Exploring the history of Phoenix, Arizona and a little bit of Los Angeles and San Francisco, California. This blog is advertising-free, and is supported by my subscribers on Patreon. History adventuring posts are shared there daily. The basic tier is a dollar a month, and the PhD tier, which includes "then and now" photos, billboards, aerials, videos, and super high-definition photos, is five dollars a month, and is discounted for seniors, veterans, and students. If you're a subscriber, thank you! You make this happen!
Driving an MG Midget to Phoenix, Arizona in 1977
Time-travel with me back to 1977, and let's drive an MG Midget to from Minneapolis to Phoenix.
Although in this blog I usually time-travel back to old-time Phoenix in my imagination, I actually did this IRL (In Real Life). I was 19 when I moved myself from Minneapolis to Phoenix, and I did it in an MG Midget.
If you've never seen an MG Midget, I'll see if I can describe it to you. Just imagine two motorcycles next to each other. Two very small motorcycles! Every once in a while I still see an MG B out on the Phoenix streets, but I never see Midgets anymore. The Midget was the smaller version of an MG B, which may boggle your mind if you've ever seen an MG B, which is itself a very tiny car!
An MG is a roadster, not a convertible. And the difference between those two things is that with a convertible you put the top down in nice weather, whereas with a roadster you always drive topless, except in extreme weather. I drove across the United States in the summer, which was glorious.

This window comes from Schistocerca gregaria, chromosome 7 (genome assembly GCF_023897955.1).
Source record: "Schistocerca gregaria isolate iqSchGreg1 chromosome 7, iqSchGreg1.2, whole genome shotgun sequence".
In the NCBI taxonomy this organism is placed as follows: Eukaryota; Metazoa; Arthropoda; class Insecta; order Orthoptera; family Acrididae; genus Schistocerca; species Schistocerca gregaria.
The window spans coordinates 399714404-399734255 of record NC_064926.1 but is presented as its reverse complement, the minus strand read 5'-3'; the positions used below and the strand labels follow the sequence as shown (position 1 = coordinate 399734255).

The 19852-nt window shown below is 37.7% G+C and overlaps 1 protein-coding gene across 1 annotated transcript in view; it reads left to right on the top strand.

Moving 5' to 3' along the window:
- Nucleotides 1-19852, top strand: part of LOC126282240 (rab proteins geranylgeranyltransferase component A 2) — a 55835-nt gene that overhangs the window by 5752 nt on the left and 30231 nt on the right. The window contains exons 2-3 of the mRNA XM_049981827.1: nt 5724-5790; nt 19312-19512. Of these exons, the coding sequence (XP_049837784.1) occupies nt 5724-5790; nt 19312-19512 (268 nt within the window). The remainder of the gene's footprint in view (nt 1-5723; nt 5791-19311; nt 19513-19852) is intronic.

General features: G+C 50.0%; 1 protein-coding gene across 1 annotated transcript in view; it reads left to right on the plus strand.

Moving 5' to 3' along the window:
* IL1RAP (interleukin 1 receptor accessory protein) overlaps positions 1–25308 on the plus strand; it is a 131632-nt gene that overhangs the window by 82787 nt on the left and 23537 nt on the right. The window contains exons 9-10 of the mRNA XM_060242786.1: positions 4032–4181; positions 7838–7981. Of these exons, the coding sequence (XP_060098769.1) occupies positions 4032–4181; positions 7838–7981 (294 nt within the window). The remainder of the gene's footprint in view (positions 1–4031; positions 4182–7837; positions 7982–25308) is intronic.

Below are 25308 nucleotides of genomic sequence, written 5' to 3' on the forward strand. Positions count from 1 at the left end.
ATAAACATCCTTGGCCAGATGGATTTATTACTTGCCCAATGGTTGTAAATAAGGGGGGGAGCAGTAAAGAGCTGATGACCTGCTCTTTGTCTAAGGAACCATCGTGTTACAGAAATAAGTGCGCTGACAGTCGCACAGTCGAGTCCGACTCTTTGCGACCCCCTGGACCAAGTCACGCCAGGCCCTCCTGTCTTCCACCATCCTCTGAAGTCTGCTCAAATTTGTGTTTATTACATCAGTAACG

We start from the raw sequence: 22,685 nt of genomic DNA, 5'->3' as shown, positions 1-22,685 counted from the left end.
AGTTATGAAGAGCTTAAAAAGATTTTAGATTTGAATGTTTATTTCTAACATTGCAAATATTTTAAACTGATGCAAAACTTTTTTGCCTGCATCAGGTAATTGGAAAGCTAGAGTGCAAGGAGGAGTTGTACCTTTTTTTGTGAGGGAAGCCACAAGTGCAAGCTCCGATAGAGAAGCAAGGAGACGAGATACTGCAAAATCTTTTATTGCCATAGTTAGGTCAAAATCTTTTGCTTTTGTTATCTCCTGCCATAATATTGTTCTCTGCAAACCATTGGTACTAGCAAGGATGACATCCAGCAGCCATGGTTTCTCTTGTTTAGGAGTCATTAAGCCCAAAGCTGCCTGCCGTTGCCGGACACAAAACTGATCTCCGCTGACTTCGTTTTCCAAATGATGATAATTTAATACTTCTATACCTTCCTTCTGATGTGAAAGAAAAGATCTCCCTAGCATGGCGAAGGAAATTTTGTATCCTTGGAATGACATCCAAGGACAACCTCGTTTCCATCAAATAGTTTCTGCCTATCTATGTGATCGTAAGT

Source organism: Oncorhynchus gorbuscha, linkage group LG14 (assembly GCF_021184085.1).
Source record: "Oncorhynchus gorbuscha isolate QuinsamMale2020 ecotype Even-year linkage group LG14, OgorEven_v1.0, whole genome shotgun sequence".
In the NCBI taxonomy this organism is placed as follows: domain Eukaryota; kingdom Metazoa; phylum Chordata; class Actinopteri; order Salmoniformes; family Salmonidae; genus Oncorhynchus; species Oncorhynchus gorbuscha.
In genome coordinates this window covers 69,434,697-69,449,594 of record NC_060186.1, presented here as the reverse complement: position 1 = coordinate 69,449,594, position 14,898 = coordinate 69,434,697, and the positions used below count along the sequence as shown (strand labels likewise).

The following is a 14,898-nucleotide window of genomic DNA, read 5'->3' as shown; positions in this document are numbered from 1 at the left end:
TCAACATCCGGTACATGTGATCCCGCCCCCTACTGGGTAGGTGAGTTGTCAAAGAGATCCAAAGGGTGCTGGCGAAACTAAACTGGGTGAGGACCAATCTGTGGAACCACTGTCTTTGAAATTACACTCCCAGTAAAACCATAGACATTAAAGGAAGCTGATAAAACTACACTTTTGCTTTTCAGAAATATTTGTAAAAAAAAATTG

I brought along everything that I would need to start a new life in Arizona. As I recall, I had a small bag of golf clubs, a tennis racquet, a drawing board, and possibly some other stuff. MG Midgets weren't cars that carried a lot of stuff. And it didn't go very fast.
There was a song that was popular later called "I can't drive 55", and it really was the theme song for the Midget. The speedometer didn't work, but somewhere out in the middle of nowhere there was a sign that registered my speed as 54. It was probably Nebraska. I drove down through Omaha, and remember being amazed at how much there was of Nebraska.
I made one stop at a truck stop, where I got myself cleaned up (I think it cost fifty cents to use the showers). I slept in the car, as well as I could. I must have been more flexible at 19! I had never even heard of sunscreen, so by the time I got to Phoenix I was pretty toasted.
I got a newspaper, looked for an apartment, had time to look at two places before the sun went down, decided on the the first one I had looked at (which was near the Cheetah Club), parked the MG in its very own parking space, and looked forward to a new life in Phoenix. The air conditioner didn't work in that apartment, ever, but the place was cheap. I was very happy in Arizona, and still am. I was born in the summer of my nineteenth year, coming home to a place I'd never been before.
Image at the top of this post: My MG Midget in 1979. You're looking south towards the Papago Buttes, on Wonderview Road on Camelback Mountain.
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Posted by Brad Hall